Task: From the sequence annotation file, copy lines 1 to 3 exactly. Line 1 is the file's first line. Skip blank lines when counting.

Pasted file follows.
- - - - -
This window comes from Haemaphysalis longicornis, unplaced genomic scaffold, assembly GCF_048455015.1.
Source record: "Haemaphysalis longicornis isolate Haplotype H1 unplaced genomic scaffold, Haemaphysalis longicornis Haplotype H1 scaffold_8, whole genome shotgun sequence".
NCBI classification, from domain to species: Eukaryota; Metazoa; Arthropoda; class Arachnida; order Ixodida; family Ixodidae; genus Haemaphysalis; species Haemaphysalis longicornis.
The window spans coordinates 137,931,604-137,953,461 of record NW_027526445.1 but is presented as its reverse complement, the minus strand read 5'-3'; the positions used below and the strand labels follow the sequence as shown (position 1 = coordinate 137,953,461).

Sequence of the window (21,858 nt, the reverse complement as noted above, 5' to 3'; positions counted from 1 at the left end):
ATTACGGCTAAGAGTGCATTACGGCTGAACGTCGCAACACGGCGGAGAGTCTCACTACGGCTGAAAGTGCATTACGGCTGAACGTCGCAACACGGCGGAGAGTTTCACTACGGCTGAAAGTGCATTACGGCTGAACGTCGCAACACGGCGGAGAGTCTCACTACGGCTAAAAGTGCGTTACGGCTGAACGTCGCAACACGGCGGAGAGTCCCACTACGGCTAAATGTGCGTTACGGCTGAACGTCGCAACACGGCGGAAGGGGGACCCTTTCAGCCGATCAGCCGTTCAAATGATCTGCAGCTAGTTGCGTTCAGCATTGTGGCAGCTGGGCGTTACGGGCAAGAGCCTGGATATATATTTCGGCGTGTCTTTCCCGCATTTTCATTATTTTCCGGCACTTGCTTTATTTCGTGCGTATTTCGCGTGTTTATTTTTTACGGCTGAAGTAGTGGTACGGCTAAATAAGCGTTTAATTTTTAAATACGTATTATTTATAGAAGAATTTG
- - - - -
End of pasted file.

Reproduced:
This window comes from Haemaphysalis longicornis, unplaced genomic scaffold, assembly GCF_048455015.1.
Source record: "Haemaphysalis longicornis isolate Haplotype H1 unplaced genomic scaffold, Haemaphysalis longicornis Haplotype H1 scaffold_8, whole genome shotgun sequence".
NCBI classification, from domain to species: Eukaryota; Metazoa; Arthropoda; class Arachnida; order Ixodida; family Ixodidae; genus Haemaphysalis; species Haemaphysalis longicornis.